How much will electricity cost?
Published 11:50 pm Thursday, April 9, 2009
The bottom line is “clean energy” will cost more.
That’s the message PowerSouth Energy Cooperative’s corporate communications manager Mark Ingram delivered at Thursday’s Chamber of Commerce breakfast.
Ingram said a bill currently before Congress, the American Clean Energy and Security Act requires power companies to curb carbon dioxide emissions, provides “clean energy” jobs, and promotes energy efficiency measures, all of which sounds good.
“But it will add billions of dollars to electric bills,” Ingram said.
The bill states that a certain percentage of any utility’s generation should be from renewable energy. Other similar bills also have been proposed, he said.
“We agree,” Ingram said. “We support a balanced approach, but believe it should be cost effective.”
As currently written, the bill would require 6 percent of all electricity generated to be from renewable energy sources by 2012, and 25 percent of all electricity be from renewable sources by 2025.
While wind and solar-powered energy are options for some of America’s western states, neither one can supply reliable power in the Southeast, Ingram said.
At present, PowerSouth generates 68 percent of its energy from coal, 30 percent from natural gas, less than 3 percent from hydro and less than 1 percent from renewable energy.
While the company can supplement its energy supply with wind and solar energy, “We can’t consider it a baseload generation resource,” Ingram said.
In a survey last year, Ingram said, PowerSouth found that 58 percent of the respondents like the idea of renewable energy resources and felt it should be a part of the generation mix. However, 62 percent of the respondents were not willing to pay more for renewable energy.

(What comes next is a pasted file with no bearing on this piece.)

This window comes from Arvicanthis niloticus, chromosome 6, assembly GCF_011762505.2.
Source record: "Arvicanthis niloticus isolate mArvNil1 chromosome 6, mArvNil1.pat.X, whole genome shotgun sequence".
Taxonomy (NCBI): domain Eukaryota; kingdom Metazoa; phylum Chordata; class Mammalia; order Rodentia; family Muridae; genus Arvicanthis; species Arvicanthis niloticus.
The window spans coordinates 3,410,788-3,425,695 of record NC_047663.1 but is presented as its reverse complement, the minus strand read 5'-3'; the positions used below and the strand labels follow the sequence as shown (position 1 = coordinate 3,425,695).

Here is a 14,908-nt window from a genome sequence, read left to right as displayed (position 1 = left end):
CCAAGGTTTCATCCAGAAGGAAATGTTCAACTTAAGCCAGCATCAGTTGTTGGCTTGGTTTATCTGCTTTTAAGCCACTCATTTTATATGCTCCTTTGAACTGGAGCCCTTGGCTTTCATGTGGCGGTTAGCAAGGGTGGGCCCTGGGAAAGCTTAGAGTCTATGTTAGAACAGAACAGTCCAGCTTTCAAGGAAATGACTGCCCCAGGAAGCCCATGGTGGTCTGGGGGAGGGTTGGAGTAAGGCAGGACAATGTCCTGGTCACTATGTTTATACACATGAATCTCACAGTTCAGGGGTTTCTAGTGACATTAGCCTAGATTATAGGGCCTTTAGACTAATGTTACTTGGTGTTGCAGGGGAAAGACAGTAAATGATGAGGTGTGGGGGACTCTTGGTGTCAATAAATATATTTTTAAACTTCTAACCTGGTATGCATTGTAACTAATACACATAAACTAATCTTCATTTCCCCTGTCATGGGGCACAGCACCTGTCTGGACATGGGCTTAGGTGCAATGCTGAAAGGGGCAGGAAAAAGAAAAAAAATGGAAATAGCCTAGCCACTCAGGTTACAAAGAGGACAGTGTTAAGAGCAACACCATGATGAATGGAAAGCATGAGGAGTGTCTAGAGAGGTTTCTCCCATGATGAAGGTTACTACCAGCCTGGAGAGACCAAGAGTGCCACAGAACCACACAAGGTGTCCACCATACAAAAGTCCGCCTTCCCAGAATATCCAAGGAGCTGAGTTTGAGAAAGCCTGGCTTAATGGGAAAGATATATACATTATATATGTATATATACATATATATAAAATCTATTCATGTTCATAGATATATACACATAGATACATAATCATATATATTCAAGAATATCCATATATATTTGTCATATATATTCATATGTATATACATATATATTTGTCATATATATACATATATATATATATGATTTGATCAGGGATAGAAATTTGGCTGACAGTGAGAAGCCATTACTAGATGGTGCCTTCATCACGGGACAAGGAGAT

If Congress adds a carbon tax of $50 per ton for the use of non-renewable resources, Ingram said it would have a $405 million impact on PowerSouth’s budget. If the bill were written with a $100 per ton tax, the impact would be $810 million.
“PowerSouth cannot absorb that,” Ingram said. “It would be passed on to our distributors.”
“We want clean energy,” Ingram said, “But at what cost, and at whose cost?”
He estimated that the average consumer’s power bill would increase 31.3 percent if Congress approved a $50 per ton carbon tax.
PowerSouth sponsored Thursday’s breakfast, which was attended by approximately 60 Chamber members. Members had an opportunity to speak for one minute about their business if they gave away a door prize. Those business who took advantage of the opportunity included The Quilt Shoppe, Maurice’s, Massey Automotive, the Bass Agency, Three-Notch Chiropractic, and Cooperative Propane.
The next breakfast is set for May 14.